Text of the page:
Soylent, makers of meal-replacement drinks, bars, slime and so forth, have recalled another product after consumers reported trouble down below after consumption
On Thursday evening, food replacement startup Soylent halted sales of its Soylent 1.6 powder amidst reports that it was making customers sick. Two weeks prior, the company paused sales of its latest product, the Food Bar, after Gizmodo reported that several customers had experienced nausea, vomiting, “uncontrollable diarrhea,” and severe dehydration after consuming the bars. Some customers were admitted to the emergency room due to their symptoms.
In a blog post Thursday evening, Soylent revealed that while the company was reviewing what happened with Food Bars, it “noticed that a handful of consumers (less than 0.1%) who consumed Powder 1.6 over the past several months reported stomach-related symptoms that are consistent with what our Bar customers described.”Although the company wouldn’t say which ingredient is causing the illness, it has narrowed down its search, “given there are only a few ingredients that are specific to only [its] bars and Powder 1.6.”
Soylent is a case study in engineers thinking they're smarter than everyone else, but aren't.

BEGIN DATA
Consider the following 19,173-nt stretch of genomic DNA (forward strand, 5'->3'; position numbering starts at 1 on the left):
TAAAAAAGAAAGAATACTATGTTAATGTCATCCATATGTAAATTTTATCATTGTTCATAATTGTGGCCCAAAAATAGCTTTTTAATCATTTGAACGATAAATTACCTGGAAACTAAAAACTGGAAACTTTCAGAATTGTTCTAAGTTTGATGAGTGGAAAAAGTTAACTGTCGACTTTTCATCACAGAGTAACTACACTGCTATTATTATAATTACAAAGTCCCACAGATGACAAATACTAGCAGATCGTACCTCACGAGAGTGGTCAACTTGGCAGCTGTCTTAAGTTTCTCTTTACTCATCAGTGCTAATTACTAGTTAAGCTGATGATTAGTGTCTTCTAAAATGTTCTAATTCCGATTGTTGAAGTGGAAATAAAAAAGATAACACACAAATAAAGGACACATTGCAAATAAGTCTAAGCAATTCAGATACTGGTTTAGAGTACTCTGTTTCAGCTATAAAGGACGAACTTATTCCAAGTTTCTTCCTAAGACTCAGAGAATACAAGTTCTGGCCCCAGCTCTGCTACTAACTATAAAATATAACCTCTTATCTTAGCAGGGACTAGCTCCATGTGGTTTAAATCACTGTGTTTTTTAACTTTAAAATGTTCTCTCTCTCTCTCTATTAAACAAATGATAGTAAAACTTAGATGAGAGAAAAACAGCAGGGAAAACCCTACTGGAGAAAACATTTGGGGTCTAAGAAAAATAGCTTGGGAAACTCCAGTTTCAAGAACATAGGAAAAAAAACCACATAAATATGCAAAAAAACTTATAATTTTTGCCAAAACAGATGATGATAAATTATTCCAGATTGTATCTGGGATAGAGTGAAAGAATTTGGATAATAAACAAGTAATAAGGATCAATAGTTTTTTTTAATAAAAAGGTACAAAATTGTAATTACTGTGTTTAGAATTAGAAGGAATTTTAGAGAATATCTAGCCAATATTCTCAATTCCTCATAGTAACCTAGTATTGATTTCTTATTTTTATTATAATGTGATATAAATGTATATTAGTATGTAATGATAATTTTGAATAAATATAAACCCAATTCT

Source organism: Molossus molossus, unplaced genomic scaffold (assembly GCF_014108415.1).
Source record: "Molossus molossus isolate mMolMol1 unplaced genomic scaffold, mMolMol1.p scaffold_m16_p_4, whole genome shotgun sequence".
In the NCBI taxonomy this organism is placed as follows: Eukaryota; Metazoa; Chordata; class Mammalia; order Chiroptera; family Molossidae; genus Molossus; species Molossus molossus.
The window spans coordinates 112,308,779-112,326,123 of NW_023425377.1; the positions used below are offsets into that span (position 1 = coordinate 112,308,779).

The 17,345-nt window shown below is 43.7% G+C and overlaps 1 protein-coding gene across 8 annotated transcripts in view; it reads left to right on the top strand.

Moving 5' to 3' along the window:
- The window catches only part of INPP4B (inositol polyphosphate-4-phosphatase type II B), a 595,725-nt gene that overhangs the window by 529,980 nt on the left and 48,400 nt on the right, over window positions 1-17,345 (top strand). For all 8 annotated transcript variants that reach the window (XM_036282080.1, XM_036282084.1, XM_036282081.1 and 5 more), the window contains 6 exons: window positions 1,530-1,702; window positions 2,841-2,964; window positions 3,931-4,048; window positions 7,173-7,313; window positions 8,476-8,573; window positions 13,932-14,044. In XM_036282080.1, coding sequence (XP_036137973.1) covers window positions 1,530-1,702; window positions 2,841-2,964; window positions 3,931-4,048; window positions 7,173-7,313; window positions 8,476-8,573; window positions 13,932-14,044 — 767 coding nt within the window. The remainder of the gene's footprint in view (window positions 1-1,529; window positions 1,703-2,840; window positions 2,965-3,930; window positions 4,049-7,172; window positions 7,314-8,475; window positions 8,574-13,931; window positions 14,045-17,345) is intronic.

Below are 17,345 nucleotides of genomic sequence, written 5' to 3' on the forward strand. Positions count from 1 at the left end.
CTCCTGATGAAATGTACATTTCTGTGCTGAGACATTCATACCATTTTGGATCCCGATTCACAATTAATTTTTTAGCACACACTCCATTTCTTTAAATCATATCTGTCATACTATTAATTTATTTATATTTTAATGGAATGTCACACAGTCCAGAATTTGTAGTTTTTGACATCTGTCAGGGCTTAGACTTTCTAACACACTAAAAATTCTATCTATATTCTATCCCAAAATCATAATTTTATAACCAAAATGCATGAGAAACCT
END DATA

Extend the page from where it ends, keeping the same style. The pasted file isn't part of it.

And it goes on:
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"Aerosolized vomit-pudding sprays out of its mouth," writes Wired's
Sarah Zhang, but this isn't a nasty toy or practical joke. It's part of a research project into how Norovirus spreads
, and it'll help save lives.
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The NC State researchers spent two years building and then testing a miniature version of the upper digestive track—essentially a tube (esophagus) connected to a pressurized chamber (stomach). Then they mixed together fake saliva, fake vomit aka vanilla pudding, and a real virus. Norovirus itself is too dangerous to work with, so they used a bacteriophage harmless to humans called MS2. The machine heaved this mixture into a chamber, and a device vacuumed out any aerosolized particles for analysis. In a worst case scenario, a single puking episode aerosolized as many as 13,000 virus particles.
The Air Sickness Bag Virtual Museum
has thousands of barf bags from airlines, political campaigns, film promotions, and more. Below, a few highlights. Read the rest
Meet the robot that pukes for science.